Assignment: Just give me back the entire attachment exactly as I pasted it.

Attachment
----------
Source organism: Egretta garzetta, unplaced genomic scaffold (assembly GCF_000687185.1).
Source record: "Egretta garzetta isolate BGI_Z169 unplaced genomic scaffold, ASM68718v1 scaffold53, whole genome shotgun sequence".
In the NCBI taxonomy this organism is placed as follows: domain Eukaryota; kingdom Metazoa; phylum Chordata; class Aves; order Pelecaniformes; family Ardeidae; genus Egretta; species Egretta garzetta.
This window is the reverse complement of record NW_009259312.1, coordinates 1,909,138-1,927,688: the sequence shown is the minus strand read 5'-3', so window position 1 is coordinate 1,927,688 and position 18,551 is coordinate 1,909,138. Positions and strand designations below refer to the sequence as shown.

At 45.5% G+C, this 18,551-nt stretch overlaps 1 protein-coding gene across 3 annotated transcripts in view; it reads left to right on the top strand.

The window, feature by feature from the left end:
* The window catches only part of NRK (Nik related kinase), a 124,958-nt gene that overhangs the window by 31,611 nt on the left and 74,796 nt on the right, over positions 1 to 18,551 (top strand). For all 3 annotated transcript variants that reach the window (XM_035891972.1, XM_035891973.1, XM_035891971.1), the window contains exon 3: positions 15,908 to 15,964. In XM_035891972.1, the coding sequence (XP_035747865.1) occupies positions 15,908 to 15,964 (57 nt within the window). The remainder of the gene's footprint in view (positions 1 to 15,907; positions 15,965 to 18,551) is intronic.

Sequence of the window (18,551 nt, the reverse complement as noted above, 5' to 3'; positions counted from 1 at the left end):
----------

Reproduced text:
Source organism: Egretta garzetta, unplaced genomic scaffold (assembly GCF_000687185.1).
Source record: "Egretta garzetta isolate BGI_Z169 unplaced genomic scaffold, ASM68718v1 scaffold53, whole genome shotgun sequence".
In the NCBI taxonomy this organism is placed as follows: domain Eukaryota; kingdom Metazoa; phylum Chordata; class Aves; order Pelecaniformes; family Ardeidae; genus Egretta; species Egretta garzetta.
This window is the reverse complement of record NW_009259312.1, coordinates 1,909,138-1,927,688: the sequence shown is the minus strand read 5'-3', so window position 1 is coordinate 1,927,688 and position 18,551 is coordinate 1,909,138. Positions and strand designations below refer to the sequence as shown.

At 45.5% G+C, this 18,551-nt stretch overlaps 1 protein-coding gene across 3 annotated transcripts in view; it reads left to right on the top strand.

The window, feature by feature from the left end:
* The window catches only part of NRK (Nik related kinase), a 124,958-nt gene that overhangs the window by 31,611 nt on the left and 74,796 nt on the right, over positions 1 to 18,551 (top strand). For all 3 annotated transcript variants that reach the window (XM_035891972.1, XM_035891973.1, XM_035891971.1), the window contains exon 3: positions 15,908 to 15,964. In XM_035891972.1, the coding sequence (XP_035747865.1) occupies positions 15,908 to 15,964 (57 nt within the window). The remainder of the gene's footprint in view (positions 1 to 15,907; positions 15,965 to 18,551) is intronic.

Sequence of the window (18,551 nt, the reverse complement as noted above, 5' to 3'; positions counted from 1 at the left end):